Although it is known that the mutation rate varies across the genome, previous estimates were based on averaging across various numbers of positions. Here, we describe a method to measure the origination rates of target mutations at target base positions and apply it to a 6-bp region in the human hemoglobin subunit beta (HBB) gene and to the identical, paralogous hemoglobin subunit delta (HBD) region in sperm cells from both African and European donors. The HBB region of interest (ROI) includes the site of the hemoglobin S (HbS) mutation, which protects against malaria, is common in Africa, and has served as a classic example of adaptation by random mutation and natural selection. We found a significant correspondence between de novo mutation rates and past observations of alleles in carriers, showing that mutation rates vary substantially in a mutation-specific manner that contributes to the site frequency spectrum. We also found that the overall point mutation rate is significantly higher in Africans than in Europeans in the HBB region studied. Finally, the rate of the 20A→T mutation, called the “HbS mutation” when it appears in HBB, is significantly higher than expected from the genome-wide average for this mutation type. Nine instances were observed in the African HBB ROI, where it is of adaptive significance, representing at least three independent originations; no instances were observed elsewhere. Further studies will be needed to examine mutation rates at the single-mutation resolution across these and other loci and organisms and to uncover the molecular mechanisms responsible.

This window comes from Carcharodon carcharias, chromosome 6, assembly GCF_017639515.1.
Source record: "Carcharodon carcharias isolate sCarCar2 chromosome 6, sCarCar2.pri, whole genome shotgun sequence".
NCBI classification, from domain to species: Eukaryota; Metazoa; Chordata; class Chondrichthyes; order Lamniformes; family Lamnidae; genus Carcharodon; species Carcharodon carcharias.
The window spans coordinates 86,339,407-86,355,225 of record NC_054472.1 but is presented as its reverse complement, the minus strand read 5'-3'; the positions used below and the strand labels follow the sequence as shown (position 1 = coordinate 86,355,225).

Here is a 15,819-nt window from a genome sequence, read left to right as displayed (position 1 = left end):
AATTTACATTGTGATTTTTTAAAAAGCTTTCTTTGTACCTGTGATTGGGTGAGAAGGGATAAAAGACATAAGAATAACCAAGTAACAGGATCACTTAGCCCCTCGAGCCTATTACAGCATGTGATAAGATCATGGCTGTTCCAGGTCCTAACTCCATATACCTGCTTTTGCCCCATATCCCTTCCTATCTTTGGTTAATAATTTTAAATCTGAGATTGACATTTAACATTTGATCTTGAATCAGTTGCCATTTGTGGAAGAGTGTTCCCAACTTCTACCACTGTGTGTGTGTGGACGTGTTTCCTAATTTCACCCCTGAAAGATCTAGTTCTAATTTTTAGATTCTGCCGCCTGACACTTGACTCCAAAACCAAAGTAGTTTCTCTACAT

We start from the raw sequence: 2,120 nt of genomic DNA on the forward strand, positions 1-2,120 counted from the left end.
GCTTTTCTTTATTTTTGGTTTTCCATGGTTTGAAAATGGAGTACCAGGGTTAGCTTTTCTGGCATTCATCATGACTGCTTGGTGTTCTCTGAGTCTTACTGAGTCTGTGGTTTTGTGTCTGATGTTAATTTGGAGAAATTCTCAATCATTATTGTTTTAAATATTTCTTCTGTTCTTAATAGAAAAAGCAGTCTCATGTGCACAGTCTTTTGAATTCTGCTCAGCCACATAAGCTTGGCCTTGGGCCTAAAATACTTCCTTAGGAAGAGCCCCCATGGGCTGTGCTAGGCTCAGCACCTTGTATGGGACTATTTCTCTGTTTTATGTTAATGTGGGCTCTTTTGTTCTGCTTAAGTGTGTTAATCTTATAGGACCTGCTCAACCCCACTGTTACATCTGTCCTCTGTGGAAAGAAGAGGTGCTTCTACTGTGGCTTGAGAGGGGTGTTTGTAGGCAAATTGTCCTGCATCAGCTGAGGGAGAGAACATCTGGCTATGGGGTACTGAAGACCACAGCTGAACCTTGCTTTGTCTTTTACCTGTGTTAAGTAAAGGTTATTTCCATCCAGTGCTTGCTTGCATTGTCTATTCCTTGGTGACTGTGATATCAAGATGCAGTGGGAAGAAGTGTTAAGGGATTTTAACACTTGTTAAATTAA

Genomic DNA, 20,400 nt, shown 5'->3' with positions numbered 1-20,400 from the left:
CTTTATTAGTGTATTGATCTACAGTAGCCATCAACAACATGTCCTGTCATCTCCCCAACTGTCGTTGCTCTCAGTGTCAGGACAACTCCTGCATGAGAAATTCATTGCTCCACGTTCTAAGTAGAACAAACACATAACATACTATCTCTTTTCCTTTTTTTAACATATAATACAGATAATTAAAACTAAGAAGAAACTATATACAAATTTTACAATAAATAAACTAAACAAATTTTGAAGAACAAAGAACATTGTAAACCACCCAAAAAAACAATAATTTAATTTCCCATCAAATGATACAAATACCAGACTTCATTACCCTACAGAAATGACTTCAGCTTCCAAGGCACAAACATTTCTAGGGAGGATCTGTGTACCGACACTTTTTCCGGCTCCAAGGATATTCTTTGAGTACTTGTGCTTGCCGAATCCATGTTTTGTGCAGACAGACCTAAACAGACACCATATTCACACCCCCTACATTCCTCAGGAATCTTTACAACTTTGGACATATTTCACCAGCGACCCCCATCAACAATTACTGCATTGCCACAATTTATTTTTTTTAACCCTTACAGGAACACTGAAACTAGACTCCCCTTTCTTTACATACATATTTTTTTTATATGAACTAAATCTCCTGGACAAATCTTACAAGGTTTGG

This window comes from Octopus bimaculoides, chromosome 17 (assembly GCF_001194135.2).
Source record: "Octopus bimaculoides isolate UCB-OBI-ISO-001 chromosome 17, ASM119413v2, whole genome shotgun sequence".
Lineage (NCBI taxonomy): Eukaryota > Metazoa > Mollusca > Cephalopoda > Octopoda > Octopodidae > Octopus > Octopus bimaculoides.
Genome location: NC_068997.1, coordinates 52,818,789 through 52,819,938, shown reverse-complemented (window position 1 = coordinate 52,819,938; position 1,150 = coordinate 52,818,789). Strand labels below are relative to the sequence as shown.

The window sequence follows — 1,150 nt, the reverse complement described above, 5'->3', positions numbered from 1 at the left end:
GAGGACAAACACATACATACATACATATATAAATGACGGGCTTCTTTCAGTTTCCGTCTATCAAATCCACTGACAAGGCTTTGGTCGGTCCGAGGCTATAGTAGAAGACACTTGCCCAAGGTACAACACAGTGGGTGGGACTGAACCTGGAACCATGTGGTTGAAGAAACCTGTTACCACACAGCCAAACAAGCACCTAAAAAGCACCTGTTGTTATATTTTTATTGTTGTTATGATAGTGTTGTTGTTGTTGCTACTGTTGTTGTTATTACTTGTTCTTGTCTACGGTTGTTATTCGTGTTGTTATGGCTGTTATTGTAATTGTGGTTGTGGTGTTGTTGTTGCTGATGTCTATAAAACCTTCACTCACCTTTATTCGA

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© 2022 Melamed et al.